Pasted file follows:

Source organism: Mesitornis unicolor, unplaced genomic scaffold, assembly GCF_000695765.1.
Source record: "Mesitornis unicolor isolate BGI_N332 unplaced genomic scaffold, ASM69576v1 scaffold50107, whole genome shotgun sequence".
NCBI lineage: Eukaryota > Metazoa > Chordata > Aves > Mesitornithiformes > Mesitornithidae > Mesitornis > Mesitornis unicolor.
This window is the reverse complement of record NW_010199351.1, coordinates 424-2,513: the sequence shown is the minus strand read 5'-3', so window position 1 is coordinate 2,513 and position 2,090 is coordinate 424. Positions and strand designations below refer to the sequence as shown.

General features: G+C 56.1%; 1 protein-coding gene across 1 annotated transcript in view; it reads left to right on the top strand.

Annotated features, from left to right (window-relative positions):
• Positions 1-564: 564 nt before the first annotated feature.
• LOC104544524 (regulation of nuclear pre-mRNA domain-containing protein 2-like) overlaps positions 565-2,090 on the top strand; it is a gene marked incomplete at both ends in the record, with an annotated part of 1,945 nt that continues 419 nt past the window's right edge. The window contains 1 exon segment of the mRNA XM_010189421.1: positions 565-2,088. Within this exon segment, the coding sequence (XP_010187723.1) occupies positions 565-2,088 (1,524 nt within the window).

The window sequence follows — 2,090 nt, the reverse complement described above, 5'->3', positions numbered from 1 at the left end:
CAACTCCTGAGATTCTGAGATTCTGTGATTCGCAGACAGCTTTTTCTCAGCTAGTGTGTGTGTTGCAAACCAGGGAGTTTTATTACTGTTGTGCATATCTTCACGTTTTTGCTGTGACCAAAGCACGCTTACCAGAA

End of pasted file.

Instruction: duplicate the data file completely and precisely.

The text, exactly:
Source organism: Mesitornis unicolor, unplaced genomic scaffold, assembly GCF_000695765.1.
Source record: "Mesitornis unicolor isolate BGI_N332 unplaced genomic scaffold, ASM69576v1 scaffold50107, whole genome shotgun sequence".
NCBI lineage: Eukaryota > Metazoa > Chordata > Aves > Mesitornithiformes > Mesitornithidae > Mesitornis > Mesitornis unicolor.
This window is the reverse complement of record NW_010199351.1, coordinates 424-2,513: the sequence shown is the minus strand read 5'-3', so window position 1 is coordinate 2,513 and position 2,090 is coordinate 424. Positions and strand designations below refer to the sequence as shown.

General features: G+C 56.1%; 1 protein-coding gene across 1 annotated transcript in view; it reads left to right on the top strand.

Annotated features, from left to right (window-relative positions):
• Positions 1-564: 564 nt before the first annotated feature.
• LOC104544524 (regulation of nuclear pre-mRNA domain-containing protein 2-like) overlaps positions 565-2,090 on the top strand; it is a gene marked incomplete at both ends in the record, with an annotated part of 1,945 nt that continues 419 nt past the window's right edge. The window contains 1 exon segment of the mRNA XM_010189421.1: positions 565-2,088. Within this exon segment, the coding sequence (XP_010187723.1) occupies positions 565-2,088 (1,524 nt within the window).

The window sequence follows — 2,090 nt, the reverse complement described above, 5'->3', positions numbered from 1 at the left end:
CAACTCCTGAGATTCTGAGATTCTGTGATTCGCAGACAGCTTTTTCTCAGCTAGTGTGTGTGTTGCAAACCAGGGAGTTTTATTACTGTTGTGCATATCTTCACGTTTTTGCTGTGACCAAAGCACGCTTACCAGAA